The federal government is moving very fast on ACOs, and just like another business you need to get ahead of the curve. State governments are moving even faster with Minnesota, Michigan, Colorado, Massachusetts, Pennsylvania already having ACO like organizations operate in conjunction with Medicare.
Florida, Arizona and others are also moving this way as the money for these and similar programs are cut. The states are very interested in partnering with providers to hold the line on unnecessary care costs. Vendors and purchasing organizations, on their part, are taking a serious interest in forming ACOs. As the ground shifts underneath physicians, they are realizing they may be left out of these cooperatives that are being built. As Dr. Jack Lewin likes to put it,
‘Either you have a seat at the table, or you are on the menu.’
Another powerful trend is the consolidation and concentration of health care into larger and larger entities, many of whom may have the power to negotiate higher and more favorable rates. This may be an unintended consequence of health reform and raises anti-trust issues. How do physicians avoid anti-trust in forming ACOs?
You manage anti-trust by making sure physicians who are part of your organization understand the difference between competitive and anti-competitive behavior. How do you do that? The first thing you do is read the document that the Federal Trade Commission prepared in 1966 that offers several pathways to “safe harbors” when physicians develop their own networks. The 50 page document says you have an exemption from antitrust if you are clinically integrated OR financially integrated. If you are taking capitation or at risk financially , you are exempt. Then the government doesn’t see you as a bunch of competitors, but as a cooperative group with a community benefit.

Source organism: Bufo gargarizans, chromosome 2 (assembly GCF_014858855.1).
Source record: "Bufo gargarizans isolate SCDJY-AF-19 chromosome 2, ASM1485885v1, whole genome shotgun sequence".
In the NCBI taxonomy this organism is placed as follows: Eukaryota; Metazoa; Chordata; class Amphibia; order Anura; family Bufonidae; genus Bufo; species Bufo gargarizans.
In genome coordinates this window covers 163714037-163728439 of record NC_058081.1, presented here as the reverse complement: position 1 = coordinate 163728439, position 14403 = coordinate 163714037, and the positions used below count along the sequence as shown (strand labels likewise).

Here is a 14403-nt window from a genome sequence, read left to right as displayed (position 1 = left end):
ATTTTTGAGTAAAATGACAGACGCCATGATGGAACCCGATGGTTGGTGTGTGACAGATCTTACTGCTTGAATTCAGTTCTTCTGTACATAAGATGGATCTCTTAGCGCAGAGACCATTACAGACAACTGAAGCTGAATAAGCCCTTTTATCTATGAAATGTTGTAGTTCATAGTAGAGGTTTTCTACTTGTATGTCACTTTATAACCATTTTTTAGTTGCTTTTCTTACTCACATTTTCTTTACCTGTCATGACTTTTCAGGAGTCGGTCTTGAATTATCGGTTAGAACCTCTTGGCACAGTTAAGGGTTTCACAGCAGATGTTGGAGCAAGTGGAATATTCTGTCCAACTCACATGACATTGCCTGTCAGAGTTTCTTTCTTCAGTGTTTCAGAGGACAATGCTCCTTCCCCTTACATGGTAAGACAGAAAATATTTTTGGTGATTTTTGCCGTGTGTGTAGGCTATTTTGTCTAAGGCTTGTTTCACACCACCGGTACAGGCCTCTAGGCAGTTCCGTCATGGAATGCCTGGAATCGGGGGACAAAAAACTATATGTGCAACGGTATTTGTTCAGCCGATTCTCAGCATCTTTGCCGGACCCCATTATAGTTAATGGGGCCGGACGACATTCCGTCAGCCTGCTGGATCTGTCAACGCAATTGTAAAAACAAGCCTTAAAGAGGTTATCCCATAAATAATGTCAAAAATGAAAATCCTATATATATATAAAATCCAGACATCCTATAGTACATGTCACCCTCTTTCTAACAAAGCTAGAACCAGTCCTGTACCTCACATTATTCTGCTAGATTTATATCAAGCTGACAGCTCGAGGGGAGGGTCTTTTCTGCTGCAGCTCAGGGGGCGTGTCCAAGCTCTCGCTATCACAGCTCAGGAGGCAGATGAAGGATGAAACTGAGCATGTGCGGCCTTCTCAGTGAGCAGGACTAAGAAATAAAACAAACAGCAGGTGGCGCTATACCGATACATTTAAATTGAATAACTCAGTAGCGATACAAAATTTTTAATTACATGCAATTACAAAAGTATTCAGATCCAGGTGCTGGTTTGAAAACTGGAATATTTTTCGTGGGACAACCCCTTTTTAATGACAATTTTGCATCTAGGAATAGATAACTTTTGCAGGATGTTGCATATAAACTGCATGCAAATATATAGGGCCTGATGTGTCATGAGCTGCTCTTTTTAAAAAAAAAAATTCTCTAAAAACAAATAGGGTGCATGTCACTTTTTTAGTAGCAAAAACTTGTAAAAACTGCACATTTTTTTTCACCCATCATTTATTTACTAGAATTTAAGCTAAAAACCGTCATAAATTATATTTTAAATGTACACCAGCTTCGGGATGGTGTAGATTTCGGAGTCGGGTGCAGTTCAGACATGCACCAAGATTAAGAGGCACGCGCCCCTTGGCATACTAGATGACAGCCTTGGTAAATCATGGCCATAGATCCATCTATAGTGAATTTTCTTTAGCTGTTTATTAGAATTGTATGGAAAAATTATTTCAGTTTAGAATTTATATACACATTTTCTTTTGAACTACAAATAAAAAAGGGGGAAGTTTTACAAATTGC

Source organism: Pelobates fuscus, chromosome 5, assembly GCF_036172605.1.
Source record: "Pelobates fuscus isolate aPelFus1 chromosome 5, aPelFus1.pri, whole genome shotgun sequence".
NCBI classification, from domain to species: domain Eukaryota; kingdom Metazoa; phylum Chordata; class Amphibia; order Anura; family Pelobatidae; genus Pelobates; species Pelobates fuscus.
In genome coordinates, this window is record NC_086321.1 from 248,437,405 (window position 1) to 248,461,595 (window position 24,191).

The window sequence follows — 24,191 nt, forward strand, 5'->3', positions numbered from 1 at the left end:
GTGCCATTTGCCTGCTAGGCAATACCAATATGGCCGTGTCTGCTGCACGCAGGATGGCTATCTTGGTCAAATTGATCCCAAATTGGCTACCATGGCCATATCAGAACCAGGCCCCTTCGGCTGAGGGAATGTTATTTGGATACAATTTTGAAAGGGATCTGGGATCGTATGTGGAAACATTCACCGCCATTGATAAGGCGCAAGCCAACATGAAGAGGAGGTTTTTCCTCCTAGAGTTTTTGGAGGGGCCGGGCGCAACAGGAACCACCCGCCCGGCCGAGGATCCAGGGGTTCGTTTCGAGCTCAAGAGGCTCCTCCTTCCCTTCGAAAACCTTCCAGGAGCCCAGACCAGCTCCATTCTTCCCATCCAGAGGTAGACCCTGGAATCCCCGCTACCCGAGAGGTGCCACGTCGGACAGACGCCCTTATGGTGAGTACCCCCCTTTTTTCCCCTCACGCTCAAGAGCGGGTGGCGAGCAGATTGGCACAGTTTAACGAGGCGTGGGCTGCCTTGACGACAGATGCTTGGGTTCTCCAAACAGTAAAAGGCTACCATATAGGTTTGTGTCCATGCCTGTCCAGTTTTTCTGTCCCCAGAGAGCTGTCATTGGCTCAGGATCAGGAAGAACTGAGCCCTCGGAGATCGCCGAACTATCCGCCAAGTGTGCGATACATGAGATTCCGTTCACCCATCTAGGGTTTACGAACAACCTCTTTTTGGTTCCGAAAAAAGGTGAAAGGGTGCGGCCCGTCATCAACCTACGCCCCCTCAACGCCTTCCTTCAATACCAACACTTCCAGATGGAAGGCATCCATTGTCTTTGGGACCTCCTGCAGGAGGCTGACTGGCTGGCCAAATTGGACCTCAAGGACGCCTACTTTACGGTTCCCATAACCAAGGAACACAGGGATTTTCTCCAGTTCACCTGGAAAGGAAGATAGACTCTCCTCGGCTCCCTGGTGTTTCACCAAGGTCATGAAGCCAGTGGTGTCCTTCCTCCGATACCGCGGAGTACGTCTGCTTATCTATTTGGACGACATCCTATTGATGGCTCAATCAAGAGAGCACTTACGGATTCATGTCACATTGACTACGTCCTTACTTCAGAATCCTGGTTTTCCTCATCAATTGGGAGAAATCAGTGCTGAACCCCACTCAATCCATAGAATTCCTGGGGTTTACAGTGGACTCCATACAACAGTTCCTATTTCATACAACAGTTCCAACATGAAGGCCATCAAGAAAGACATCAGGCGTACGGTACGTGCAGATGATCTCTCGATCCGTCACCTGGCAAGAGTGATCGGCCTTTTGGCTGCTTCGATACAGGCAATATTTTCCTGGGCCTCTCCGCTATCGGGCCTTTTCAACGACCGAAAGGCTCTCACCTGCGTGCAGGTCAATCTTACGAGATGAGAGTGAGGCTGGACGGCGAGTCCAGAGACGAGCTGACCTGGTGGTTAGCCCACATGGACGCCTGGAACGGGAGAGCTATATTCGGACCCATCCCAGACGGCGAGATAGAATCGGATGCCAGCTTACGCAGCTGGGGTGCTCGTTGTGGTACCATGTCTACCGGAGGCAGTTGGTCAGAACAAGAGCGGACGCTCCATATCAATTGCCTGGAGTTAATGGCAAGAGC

The same occurs when a group becomes clinically integrated, they are exempt because instead of being seen as competitors trying collude to a anti-competitive strategy you are building a cooperative strategy to improve quality. But beware. If you are not truly clinically integrated, you are at risk for an antitrust action. In Chicago, an insurer challenged the Advocate health system as not being clinically integrated, and Advocate spent tons and tons of money defending themselves. But Advocate did take clinical integration very seriously. Now that they have done that, they have re-engineered their system to the benefit of both their hospitals and their physicians. Blue Cross Blue Shield has offered them an exclusive for their ACO bundled payment plan.
This example shows that ACOs offer a new pathway for physicians and the government for their mutual benefit. Physicians need to read the FTC document, not sit in a room talking about price and contracts, and to hire a good antitrust lawyer to advise them.